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by Derek Robinson

  • ISBN: 0857051172
  • Category: Fiction
  • Author: Derek Robinson
  • Subcategory: Genre Fiction
  • Other formats: mbr rtf txt docx
  • Language: English
  • Publisher: Quercus Publishing; Reprint edition (July 26, 2016)
  • Pages: 368 pages
  • FB2 size: 1916 kb
  • EPUB size: 1978 kb
  • Rating: 4.1
  • Votes: 408
Download Damned Good Show (R.A.F. Quartet) fb2

Book 3 of 3 in the . DAMNED GOOD SHOW, the second of a loose three-book trilogy Robinson wrote that began with PIECE OF CAKE and ended with A GOOD CLEAN FIGHT, is not a great book. It is not a bad one either.

Book 3 of 3 in the . It has all the Robinson trademarks I just mentioned; what makes it less impressive than some of his other works is the proportion of these elements to each other.

Damned Good Show (. A Good Clean Fight (. Quartet) by Derek Robinson (July 12, 2016). 1. Piece of Cake (. Quartet) by Derek Robinson (July 26, 2016). Derek Robinson, the son of a policeman, read history at Cambridge before working in advertising in London and New York. Only 4 left in stock (more on the way). His novel Goshawk Squadron was shortlisted for the Booker Prize in 1971. Paperback: 720 pages.

Damned Good Show book. Robinson's crooked salute to the dogged heroes of They joined an . known as 'the best flying club in the world', but when war pitches the young pilots of 409 Squadron into battle over Germany, their training, tactics and equipment are soon found wanting, their twin-engined bombers obsolete from the off.

DAMNED GOOD SHOW To Flight Lieutenant Frank Lowe, DFM, and to his comrades of RAF Bomber Command in the Second . An imprint of Quercus.

DAMNED GOOD SHOW To Flight Lieutenant Frank Lowe, DFM, and to his comrades of RAF Bomber Command in the Second World War. Also by Derek Robinson Fiction Goshawk Squadron.

Derek Robinson (born 12 April 1932) is a British author best known for his military aviation novels full of black humour. He has also written several books on some of the more sordid events in the history of Bristol, his home town, as well as guides. He has also written several books on some of the more sordid events in the history of Bristol, his home town, as well as guides to rugby. He was nominated for the Booker Prize in 1971 for his first novel, Goshawk Squadron. After attending Cotham Grammar School, Robinson served in the Royal Air Force as a fighter plotter, during his National Service.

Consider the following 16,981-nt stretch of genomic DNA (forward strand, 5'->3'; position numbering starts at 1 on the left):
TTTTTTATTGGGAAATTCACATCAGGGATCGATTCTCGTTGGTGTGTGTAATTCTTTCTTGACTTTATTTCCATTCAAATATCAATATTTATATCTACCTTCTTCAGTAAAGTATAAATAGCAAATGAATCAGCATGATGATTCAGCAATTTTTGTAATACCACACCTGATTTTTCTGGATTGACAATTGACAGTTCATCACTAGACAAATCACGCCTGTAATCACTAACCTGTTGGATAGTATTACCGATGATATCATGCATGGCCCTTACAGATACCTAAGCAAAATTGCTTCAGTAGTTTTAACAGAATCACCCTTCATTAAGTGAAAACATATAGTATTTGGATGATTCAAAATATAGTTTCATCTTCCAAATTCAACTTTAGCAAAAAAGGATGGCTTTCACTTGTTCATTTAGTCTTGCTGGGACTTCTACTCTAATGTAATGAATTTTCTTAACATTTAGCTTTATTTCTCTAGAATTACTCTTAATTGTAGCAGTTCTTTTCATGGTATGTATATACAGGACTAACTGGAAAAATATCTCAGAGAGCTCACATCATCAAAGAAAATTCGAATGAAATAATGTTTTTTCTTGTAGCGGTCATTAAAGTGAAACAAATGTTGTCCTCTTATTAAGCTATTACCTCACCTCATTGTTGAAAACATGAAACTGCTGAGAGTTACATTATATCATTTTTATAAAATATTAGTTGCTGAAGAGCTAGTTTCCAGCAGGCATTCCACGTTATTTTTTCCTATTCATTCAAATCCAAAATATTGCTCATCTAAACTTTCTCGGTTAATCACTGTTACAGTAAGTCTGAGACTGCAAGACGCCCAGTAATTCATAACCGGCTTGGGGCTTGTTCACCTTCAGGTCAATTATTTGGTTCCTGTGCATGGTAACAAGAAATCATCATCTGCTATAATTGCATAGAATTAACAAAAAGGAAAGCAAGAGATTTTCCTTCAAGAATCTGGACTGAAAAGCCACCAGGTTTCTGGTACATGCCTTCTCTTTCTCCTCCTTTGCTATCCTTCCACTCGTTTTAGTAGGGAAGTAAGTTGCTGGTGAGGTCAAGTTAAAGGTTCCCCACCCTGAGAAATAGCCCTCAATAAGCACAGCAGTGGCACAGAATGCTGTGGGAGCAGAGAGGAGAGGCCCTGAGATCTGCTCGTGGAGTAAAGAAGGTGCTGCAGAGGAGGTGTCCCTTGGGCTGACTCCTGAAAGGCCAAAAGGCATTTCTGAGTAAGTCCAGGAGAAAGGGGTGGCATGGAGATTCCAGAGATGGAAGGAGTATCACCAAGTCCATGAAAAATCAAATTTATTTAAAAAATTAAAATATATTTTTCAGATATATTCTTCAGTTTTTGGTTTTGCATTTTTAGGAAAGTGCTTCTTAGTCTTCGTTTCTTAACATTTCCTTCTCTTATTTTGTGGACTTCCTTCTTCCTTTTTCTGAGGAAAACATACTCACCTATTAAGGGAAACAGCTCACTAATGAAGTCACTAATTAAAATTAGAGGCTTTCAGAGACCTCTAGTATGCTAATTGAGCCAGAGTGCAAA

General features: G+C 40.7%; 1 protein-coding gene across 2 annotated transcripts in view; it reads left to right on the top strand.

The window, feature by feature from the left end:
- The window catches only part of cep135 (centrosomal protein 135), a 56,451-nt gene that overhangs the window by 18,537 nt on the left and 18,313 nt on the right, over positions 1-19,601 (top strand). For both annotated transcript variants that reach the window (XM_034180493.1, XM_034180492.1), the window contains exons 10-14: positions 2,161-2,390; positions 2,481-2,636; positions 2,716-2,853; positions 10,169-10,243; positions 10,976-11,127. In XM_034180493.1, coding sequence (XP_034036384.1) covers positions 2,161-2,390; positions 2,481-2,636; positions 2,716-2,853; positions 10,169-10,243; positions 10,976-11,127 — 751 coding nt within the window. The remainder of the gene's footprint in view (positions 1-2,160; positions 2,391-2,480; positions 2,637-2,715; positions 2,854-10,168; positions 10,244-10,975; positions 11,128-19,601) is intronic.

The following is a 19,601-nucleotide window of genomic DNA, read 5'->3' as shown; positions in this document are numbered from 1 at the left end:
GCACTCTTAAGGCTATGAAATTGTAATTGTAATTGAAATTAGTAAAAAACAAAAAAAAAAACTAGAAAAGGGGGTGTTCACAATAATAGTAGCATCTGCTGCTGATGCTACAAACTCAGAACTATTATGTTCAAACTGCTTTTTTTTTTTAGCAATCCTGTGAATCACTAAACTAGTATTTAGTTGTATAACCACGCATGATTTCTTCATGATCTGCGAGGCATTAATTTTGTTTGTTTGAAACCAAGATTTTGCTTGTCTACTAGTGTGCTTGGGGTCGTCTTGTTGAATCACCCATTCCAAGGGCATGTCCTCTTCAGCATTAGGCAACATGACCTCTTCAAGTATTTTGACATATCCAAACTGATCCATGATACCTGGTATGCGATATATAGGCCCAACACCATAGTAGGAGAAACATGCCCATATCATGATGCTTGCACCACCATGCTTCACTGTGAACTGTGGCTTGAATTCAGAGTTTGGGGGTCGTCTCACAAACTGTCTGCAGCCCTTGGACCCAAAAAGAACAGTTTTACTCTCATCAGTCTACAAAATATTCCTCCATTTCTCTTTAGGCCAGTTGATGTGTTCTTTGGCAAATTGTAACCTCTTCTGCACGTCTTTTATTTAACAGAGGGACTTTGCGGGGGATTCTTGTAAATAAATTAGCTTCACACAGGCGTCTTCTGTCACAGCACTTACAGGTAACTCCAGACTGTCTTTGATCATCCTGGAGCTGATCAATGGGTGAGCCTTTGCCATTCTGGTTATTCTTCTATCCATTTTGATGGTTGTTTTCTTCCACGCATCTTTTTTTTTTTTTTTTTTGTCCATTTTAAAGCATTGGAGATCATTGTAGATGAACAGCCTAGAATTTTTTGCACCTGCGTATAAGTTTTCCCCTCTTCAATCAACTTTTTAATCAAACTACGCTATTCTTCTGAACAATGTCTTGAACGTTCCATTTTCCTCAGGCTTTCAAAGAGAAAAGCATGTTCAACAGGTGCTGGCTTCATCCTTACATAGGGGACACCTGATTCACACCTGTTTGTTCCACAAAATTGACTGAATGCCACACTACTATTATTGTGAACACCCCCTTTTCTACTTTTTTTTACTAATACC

known as "the best flying club in the world", but when war pitches the young pilots of 409 Squadron into battle over Germany, their training, tactics and equipment are soon found wanting, their twin-engined bombers obsolete from the off. Chances of completing a 30-operation tour? One in three. Robinson's crooked salute to the dogged heroes of the .

Rollo and Kate sat at the side of the briefing room. He worked out camera angles in his head; it took his mind off flying felt guilty, he should be payi. He worked out camera angles in his head; it took his mind off flying felt guilty, he should be paying attention, this was serious stuff; and she turned away. Much of the serious stuff meant nothing to her. Bins talked about primary and secondary targets, using much jargon. Skull talked of spoofs and decoys. Pug Duff had something to say about what made Bremen so important: aircraft factories and a yard that built U-boats.

Damned Good Show (Paperback). Derek Robinson (author). Tough, taut prose that pulls you through the book like a steel cable' Nicholas Lezard, Guardian

Damned Good Show (Paperback). Paperback 368 Pages, Published: 02/08/2012. Tough, taut prose that pulls you through the book like a steel cable' Nicholas Lezard, Guardian. Guardian 'Mordantly funny and, in its way, as loud an anti-battle cry as Catch 22' Toby Clements, Telegraph.